What is Full Spectrum?

What is Full Spectrum?

There are a lot of medicinal mushroom supplements sprouting onto the scene, each with its claim to medicinal potency and superiority. One such example is emblazoned across the labels of many new products: “Full Spectrum.”

But what exactly does the term “Full Spectrum” mean?

The Whole Is Greater Than the Sum of Its Parts


Oftentimes when the health benefits of medicinal mushrooms are discussed, the validation of certain claims is backed not by scientific study of the actual mushroom but rather, of the compounds within a particular mushroom.

For example, it’s widely agreed upon that Turkey Tail mushrooms (Trametes Versicolor) are anti-carcinogenic. This consensus is largely based on studies demonstrating the anti-carcinogenic properties of Polysaccharide Krestin (PSK), which is found within the fungal cell walls of Turkey Tail mushrooms.

Yet PSK is just one of the hundreds if not thousands of polysaccharides within Turkey Tail mushrooms. And while it’s true that Turkey Tail mushrooms contain PSK at significant levels, wouldn’t you be better off simply taking an isolation of pure PSK?

“Full spectrum” proponents would argue ‘No.’ 

The belief in “full spectrum” is in part a belief that the other compounds in the mushroom—the hundreds of other polysaccharides as well as alkaloids, terpenoids, ergosterols, etc.—have a synergistic effect when combined. This idea is sometimes called the entourage effect: that various compounds can work together to produce a better effect than when taken alone.

And that concept underlies a lot of the reasons why companies decide to produce a “full spectrum” product. Yet it isn’t the only. 

Mushrooms, Mycelium, and More


“Full spectrum” products usually go a bit further than just promoting the idea of mushroom fruit bodies as a more potent medicine than an isolated compound. 

Many “full spectrum” products, aside from containing mushroom fruit bodies or extracts of mushroom fruit bodies, also contain the other stages of fungal growth like the mycelium, spores, and/or the secondary metabolites created as a byproduct of fungal digestion. In this way, the “full spectrum” claim is a way of communicating that all the different facets of a particular fungus’ growth are included in the product and thereby, all the beneficial compounds created during its life are, too. 

Going back to our Turkey Tail mushroom example, instead of bringing an isolation of PSK or a Turkey Tail mushroom extract to market, a company rooted in the “full spectrum” ethos may create a product that includes the mushroom, mushroom spores, cultured mycelium, and the secondary metabolites that were produced as the mycelium grew and consumed its substrate.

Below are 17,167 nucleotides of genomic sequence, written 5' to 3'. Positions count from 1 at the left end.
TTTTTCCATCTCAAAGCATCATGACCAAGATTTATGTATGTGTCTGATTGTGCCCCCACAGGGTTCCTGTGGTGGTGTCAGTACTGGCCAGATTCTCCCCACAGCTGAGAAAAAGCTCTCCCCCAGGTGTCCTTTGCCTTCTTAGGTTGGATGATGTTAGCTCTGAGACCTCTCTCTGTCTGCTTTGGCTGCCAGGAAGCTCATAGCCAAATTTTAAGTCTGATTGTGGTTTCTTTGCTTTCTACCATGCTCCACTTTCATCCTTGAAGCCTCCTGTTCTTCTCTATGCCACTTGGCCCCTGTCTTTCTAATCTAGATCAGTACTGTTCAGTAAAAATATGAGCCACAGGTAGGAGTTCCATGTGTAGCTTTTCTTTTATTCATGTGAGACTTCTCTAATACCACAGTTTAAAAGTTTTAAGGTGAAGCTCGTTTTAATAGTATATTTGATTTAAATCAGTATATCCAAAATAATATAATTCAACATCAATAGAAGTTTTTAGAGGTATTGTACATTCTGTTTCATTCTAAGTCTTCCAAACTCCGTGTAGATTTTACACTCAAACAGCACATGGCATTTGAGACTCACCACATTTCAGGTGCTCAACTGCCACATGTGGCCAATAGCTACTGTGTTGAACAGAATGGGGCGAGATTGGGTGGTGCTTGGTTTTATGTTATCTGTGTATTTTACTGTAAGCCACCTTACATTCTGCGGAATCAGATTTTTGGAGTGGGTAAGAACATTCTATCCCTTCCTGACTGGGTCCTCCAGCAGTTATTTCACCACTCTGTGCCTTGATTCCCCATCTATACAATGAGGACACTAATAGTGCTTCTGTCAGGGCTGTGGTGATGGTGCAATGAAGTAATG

Full Spectrum Doesn’t Always Mean Better


Perhaps as you read about the “full spectrum” concept you’re sitting there nodding your head. “Of course a full spectrum product is better,” you may think to yourself. But there’s always a catch.

Many products claiming to be “full spectrum” may include everything we’ve touched on: mushroom fruit bodies, mycelium, spores, metabolites, ergosterols, etc. But sometimes, the incorporation of all these components may constitute a dilution of potency rather than a concentration. 

For example, there are a lot of companies selling mycelium-based products grown on grains. Yet most if not all of the studies demonstrating the medicinal benefits of mycelium are studies conducted on mycelium grown in an enriched liquid broth, not on grains. The truth is, when you buy a grain based mycelium product, you’re usually buying a lot of grains and only a little mycelium as the mycelium is rarely if ever separated before packaging. 

Further, the science on spores says that they must be cracked open to release the medicinal compounds. But that doesn’t stop many companies from including whole spores in their product instead of the cracked form.


In other words, seeing the claim of “full spectrum” on a product’s label is definitely not a foolproof way to know you’ve found a good product. 


Next time you’re searching for a medicinal mushroom supplement and come across the claim “full spectrum,” do a bit of digging to understand what exactly the product contains that makes it so. Only through some good ‘ole research will you really know what you’re buying, and only through knowing what you’re buying will you truly find what you seek. 



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